On the upcoming and foregoing Landscape lifecycles, and other forms of mitosis across the Urbit project.

December 8, 2020

Matilde Park



Previous versions of this essay specified the stream deploy date as December 11, 2020; then December 18, 2020. This has been amended to the actual date of release, with our sincere apologies. For new readers, you can opt into the dev stream by running:

|ota ~hanruc-nalfus-nidsut-tomdun %kids
|merge %home ~hanruc-nalfus-nidsut-tomdun %kids, =gem %take-that
|merge %kids ~hanruc-nalfus-nidsut-tomdun %kids, =gem %take-that

We will surface this option more broadly in a future settings overhaul.

A few weeks ago, the Landscape team — those of us building Tlon’s suite of userspace applications on top of Urbit— deployed our first over-the-air update for notifications. This is a big leap forward for us. Of course, getting notifications inside Landscape itself is a big deal, but getting a push notification on your phone, or an email digest based on activity inside Urbit is now just one step away, a weekend project for a hobby developer, not an indeterminate number of steps away.

After release, we received some feedback from users on the behaviour and design of this feature; beyond the obvious kinks that come from an initial release, it seemed to some like a minimum viable affordance pitched as a fully designed feature. This “bottom-up” development approach was, to us, fairly straightforward; to some of our users, it seemed that we had closed the door on the feature without even beginning to expose all its possibilities.

As I’ll describe, we haven’t just been iterating Landscape, but the way we develop Landscape, and the way we consider Landscape in relation to Arvo. Finally, we’ll discuss our upcoming two-stream release process: a “stable” release stream with updates every six weeks and a development stream, with ongoing changes continuously deployed on an opt-in basis.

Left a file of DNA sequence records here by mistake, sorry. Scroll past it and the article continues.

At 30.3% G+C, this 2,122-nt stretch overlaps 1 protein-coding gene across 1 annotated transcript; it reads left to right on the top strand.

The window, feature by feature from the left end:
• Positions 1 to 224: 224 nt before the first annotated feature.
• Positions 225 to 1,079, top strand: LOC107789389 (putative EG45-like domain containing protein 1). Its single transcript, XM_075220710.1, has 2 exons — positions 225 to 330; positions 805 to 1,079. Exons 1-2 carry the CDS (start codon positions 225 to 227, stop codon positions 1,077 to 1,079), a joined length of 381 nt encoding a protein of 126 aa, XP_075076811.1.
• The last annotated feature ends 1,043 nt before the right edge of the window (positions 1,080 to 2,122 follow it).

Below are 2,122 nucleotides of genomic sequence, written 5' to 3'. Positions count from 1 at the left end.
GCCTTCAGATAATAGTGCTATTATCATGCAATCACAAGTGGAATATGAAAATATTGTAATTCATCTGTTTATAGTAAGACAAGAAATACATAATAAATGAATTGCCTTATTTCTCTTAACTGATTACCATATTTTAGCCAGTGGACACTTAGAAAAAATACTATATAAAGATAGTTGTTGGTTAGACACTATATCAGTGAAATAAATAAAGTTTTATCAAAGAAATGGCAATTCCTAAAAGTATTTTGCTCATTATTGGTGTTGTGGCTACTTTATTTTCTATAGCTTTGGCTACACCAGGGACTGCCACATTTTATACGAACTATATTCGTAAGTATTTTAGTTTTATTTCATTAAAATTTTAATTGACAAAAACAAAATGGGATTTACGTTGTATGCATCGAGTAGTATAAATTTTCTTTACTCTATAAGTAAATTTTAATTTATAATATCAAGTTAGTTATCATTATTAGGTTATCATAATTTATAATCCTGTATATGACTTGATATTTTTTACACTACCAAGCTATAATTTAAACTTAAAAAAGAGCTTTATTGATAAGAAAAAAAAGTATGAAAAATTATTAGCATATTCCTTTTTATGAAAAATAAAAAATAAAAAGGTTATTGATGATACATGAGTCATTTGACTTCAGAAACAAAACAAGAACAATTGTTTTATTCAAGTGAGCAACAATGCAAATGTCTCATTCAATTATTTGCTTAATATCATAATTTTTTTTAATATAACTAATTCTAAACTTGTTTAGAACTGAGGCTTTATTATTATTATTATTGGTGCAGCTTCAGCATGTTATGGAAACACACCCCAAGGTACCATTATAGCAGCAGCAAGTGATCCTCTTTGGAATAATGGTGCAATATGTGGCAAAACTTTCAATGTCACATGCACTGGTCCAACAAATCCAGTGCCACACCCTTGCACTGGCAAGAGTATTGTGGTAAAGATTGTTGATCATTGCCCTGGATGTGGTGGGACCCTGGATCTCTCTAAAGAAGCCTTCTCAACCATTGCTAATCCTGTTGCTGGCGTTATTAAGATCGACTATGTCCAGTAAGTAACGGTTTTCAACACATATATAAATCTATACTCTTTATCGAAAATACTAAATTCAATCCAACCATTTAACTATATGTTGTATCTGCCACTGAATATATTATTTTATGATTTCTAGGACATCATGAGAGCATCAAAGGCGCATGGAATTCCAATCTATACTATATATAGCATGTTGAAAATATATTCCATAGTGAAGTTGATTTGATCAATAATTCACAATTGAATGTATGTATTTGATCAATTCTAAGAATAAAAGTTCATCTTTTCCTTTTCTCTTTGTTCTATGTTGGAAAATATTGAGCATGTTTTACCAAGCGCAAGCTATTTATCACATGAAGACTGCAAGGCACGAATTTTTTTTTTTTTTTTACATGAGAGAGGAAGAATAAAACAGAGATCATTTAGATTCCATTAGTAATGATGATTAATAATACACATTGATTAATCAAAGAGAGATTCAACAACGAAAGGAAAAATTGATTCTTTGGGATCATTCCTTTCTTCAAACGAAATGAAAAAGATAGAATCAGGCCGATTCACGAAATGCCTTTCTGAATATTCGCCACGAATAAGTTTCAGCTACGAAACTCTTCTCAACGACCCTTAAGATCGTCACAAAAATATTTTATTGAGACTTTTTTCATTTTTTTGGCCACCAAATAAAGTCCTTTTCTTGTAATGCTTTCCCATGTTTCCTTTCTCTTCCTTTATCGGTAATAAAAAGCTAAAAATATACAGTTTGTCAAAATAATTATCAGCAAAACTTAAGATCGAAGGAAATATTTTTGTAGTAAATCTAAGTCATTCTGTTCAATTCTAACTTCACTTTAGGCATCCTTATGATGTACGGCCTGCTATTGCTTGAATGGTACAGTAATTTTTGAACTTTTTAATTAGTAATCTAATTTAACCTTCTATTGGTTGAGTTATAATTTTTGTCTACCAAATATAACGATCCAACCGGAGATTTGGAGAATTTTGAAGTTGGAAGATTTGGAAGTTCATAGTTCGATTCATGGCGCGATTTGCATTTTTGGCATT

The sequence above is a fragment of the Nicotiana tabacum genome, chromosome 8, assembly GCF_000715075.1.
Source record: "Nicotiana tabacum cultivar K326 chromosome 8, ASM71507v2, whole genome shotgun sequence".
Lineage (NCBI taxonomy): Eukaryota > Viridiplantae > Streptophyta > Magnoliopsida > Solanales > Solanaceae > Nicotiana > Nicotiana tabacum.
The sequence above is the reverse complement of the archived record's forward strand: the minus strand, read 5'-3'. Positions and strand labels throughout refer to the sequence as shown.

To someone coming to Landscape for the first time, it is starting to look mature; and it is indeed maturing quickly. After all, these mismatches in expectations are pangs calling out for growth. Landscape truly has users, not just explorers, who are developing the same expectations they have with the other tools they use: predictability, reliability, and iterative improvements, not just leaps forward. So to meet those expectations, we’ve been working on the prerequisite work for a mature release schedule, with two different release streams for users and explorers: a lifecycle, with the cells, interlinked, dividing into a coherent higher being.

Landscapers and lifecycles

For most of 2020, the core Landscape team has comprised of Liam (~hastuc-dibtux), Logan (~tacryt-socryp), and myself (~haddef-sigwen). Others at Tlon have rotated on and off, and some community members (~radbur-sivmus comes to mind) have also contributed a lot, but the three of us handle the core decisions and the entire stack for Landscape, working with designers, infrastructure, and third-party developers.

After OS1’s release in April 2020, Landscape’s back-end has changed quite a bit; the first rearchitecture we performed was in group-store, adding roles and simplifying quite a lot of the back-end logic at the same time.

Around May of this year, Logan flagged that our code surface was too large and had too much boilerplate by writing a set of bespoke full-stack applications when just one flexible userspace database would do. Our designers also had a vision of our interfaces being “modes and genres of the same data” that fit this vision as well; and so since then, we’ve put our resources into migrating all of Landscape to use graph-store (more information available in this developer call).

Obviously, developing userspace for distributed computing has some additional challenges that you don’t have to consider when writing software for a single server. Each ship interacting has to mutually coordinate the agents running and the events to be processed. If those fall out of synchronisation, the edge cases multiply.

We traditionally tended toward solving those problems by writing the simplest possible incarnation of an application or a solution first, triaging out additional complications until they can be most prudently addressed — usually when they are just one step away.

For most of its history, Landscape’s userspace suite had to be up-to-date on all ships to function at all, so multiple staging streams added quite a few complications. Since incompatible versions of applications on different ships would produce mutual fail states if they attempted to interact –and since each application had no sense of how to negotiate compatibility with older applications, each user had to keep up-to-date. Landscape was moving too fast, constantly reconfiguring (to give you a sense of this: we still refer to a month ago as “old”).